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Spain not stopping arms sales to Saudi Arabia over Khashoggi killing

Government expresses consternation at the journalist’s death but cites Saudi prosecutors’ information

Jamal Khashoggi
Security personnel guarding Saudi Arabia's consulate in Istanbul. AP

Spain has not joined the group of European countries most critical of the death of dissident journalist Jamal Khashoggi, who went missing on October 2 after walking into Saudi Arabia’s consulate in Istanbul.

On Saturday, the Spanish government issued a statement expressing “consternation” over Khashoggi’s death. However, Madrid’s analysis was based on information shared by Saudi prosecutors, and did not openly question Riyadh’s shifting versions of events. On Sunday, a joint release by Paris, Berlin and London said instead that the journalist’s death needs “to be backed by facts considered to be credible.”

Jamal Khashoggi.
Jamal Khashoggi. AP

“The government of Spain is dismayed at the preliminary information from the Saudi prosecution services regarding the death of Saudi journalist Jamal Khashoggi at the Consulate of the Kingdom of Saudi Arabia in Istanbul, and expresses its most sincere condolences to his family and loved ones,” said the Spanish executive in a statement.

In its Saturday release, the Socialist Party (PSOE) government of Pedro Sánchez said that “the government of Spain joins the call by United Nations Secretary General Antonio Guterres for a prompt, thorough and transparent investigation into the circumstances of Mr Khashoggi’s death and full accountability for those responsible.”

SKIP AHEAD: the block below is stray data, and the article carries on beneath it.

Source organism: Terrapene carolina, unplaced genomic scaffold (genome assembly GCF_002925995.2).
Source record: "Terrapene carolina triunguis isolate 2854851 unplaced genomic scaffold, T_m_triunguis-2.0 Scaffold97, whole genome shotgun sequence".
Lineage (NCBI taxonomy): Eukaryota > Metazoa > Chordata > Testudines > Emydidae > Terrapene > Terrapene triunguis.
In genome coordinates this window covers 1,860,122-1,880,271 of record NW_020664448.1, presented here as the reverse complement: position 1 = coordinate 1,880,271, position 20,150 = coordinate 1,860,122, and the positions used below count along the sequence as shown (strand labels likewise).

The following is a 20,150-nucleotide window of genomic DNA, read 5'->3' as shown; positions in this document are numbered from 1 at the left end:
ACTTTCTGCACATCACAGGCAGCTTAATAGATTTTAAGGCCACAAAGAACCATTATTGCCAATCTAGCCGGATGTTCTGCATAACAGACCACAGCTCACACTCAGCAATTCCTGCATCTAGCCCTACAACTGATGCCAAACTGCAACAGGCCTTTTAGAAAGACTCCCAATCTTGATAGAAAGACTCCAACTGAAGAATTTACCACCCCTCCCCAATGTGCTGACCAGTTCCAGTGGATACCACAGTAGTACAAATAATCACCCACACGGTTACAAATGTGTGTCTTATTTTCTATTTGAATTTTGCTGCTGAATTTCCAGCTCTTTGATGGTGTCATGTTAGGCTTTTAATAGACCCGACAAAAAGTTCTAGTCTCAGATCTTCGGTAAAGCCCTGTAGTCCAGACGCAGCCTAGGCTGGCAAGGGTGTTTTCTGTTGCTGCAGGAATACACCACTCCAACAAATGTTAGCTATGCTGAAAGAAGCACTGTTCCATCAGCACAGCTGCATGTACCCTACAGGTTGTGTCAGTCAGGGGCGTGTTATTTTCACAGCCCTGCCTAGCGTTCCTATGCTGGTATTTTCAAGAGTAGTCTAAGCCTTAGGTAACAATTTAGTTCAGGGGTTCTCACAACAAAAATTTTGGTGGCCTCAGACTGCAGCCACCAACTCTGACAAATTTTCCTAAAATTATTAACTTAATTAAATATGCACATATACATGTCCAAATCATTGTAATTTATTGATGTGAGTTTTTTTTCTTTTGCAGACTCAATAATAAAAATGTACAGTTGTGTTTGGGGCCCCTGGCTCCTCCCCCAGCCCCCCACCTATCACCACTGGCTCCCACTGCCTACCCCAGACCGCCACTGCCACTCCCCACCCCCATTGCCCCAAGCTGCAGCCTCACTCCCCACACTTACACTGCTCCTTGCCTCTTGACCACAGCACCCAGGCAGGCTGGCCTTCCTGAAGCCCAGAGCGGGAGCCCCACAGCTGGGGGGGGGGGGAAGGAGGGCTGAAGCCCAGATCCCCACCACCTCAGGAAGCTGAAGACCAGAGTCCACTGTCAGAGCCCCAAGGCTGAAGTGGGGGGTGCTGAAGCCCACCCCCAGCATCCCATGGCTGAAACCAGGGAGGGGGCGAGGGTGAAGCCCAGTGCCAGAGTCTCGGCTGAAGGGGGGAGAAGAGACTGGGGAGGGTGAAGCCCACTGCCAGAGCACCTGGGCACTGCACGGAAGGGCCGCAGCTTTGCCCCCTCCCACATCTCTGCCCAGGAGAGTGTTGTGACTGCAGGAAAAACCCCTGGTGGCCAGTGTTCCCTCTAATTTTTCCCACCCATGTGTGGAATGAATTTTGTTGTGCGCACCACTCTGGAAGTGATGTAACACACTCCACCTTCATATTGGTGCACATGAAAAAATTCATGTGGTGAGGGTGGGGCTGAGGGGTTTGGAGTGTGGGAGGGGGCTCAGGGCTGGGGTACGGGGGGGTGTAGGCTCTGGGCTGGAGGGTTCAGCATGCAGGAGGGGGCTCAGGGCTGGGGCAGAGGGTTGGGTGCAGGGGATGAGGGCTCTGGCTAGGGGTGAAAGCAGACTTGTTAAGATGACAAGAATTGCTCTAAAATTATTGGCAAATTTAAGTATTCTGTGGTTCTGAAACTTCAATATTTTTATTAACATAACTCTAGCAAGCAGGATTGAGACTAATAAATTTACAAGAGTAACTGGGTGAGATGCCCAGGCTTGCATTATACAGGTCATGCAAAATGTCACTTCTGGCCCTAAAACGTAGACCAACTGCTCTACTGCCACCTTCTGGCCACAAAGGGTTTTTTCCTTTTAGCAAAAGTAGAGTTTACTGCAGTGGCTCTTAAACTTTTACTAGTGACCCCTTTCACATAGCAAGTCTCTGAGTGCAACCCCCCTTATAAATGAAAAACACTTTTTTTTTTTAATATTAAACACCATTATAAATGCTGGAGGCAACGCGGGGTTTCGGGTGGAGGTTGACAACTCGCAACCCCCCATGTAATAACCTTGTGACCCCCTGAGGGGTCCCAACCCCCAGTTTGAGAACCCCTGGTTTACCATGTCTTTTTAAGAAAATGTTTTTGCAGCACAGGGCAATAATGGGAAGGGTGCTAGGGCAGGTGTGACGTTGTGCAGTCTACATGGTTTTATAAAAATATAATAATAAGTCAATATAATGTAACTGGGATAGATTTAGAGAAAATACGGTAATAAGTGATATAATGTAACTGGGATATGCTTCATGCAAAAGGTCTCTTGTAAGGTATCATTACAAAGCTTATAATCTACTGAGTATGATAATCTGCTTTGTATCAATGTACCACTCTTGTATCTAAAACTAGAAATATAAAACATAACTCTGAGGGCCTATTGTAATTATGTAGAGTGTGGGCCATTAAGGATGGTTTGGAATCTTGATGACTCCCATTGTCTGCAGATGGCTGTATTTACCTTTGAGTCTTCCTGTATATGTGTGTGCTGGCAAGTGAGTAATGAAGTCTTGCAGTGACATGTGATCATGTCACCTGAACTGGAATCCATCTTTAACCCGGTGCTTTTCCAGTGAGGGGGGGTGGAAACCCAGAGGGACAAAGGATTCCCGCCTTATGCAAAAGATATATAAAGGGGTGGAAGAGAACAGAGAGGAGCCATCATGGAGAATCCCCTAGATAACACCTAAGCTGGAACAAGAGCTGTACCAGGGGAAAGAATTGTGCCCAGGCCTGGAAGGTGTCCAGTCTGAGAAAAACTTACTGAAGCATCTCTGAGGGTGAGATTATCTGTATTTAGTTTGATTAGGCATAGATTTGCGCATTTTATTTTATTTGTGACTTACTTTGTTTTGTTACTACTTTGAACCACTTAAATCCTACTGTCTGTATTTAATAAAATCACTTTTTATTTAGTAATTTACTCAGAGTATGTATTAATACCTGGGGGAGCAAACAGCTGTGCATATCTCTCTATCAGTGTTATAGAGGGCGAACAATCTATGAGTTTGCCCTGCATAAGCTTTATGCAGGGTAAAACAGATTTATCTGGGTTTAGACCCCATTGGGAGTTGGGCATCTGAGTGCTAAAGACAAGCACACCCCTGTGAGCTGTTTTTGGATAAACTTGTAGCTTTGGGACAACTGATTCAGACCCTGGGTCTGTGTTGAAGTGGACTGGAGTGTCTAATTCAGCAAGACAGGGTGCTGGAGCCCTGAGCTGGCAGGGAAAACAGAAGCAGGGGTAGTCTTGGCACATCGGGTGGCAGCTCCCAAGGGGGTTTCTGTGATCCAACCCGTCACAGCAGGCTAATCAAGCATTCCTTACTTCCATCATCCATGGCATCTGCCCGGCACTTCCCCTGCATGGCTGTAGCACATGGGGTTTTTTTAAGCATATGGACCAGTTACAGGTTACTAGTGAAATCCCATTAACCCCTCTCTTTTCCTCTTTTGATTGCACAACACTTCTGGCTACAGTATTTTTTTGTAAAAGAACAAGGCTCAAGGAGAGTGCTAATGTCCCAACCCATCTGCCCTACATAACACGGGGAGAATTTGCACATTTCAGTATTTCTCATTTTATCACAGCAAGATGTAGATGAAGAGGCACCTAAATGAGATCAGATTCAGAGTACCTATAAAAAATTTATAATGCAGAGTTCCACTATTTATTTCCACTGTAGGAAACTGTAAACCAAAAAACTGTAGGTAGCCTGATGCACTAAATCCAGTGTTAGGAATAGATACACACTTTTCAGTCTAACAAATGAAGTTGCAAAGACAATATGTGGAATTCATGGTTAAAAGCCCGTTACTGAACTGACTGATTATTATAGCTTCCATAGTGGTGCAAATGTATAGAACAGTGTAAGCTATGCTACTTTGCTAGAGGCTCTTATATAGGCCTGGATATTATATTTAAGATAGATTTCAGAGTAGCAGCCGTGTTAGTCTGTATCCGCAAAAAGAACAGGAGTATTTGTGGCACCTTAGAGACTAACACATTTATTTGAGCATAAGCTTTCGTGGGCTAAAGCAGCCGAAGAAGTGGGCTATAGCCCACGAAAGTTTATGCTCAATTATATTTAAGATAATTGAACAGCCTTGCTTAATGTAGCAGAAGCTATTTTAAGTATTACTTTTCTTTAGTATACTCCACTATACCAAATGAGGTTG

Arms sales

For now at least, Spain is not freezing its arms sales to Saudi Arabia. Germany said on Sunday that it would halt its own exports, although neither France nor Britain have seconded this move. Germany is the fourth-biggest exporter of weapons to Saudi Arabia, behind the US, Britain and France.

It is very likely that growing evidence of the Saudi regime’s involvement will reopen the controversy over Spain’s sale of weapons to Riyadh

It is very likely that growing evidence of the Saudi regime’s involvement in the death of the Washington Post columnist will reopen the controversy over Spain’s sale of weapons to Riyadh. In September, Defense Minister Margarita Robles attempted to halt the sale of 400 guided missiles due to concerns over their potential use in the Yemen war. But the prime minister ordered the sale to proceed after Riyadh threatened to retaliate by ending a €1.8-billion contract with Spain involving the construction of warships at a state-owned shipyard in Andalusia, where workers marched to defend their jobs.

Saudi Arabia was Spain’s third-best weapons customer in the 2013-2017 period, and there are strong trade ties between both countries. A Spanish-Saudi consortium has built the high-speed train to Mecca, a €6.7-billion project that began in 2011 and was inaugurated this month.

Non-profit groups that monitor international arms sales have asked Spain to temporarily halt its own exports to Riyadh, but the Spanish executive has rejected this option and said that transactions are analyzed “on a case-by-case basis.”

English version by Susana Urra.

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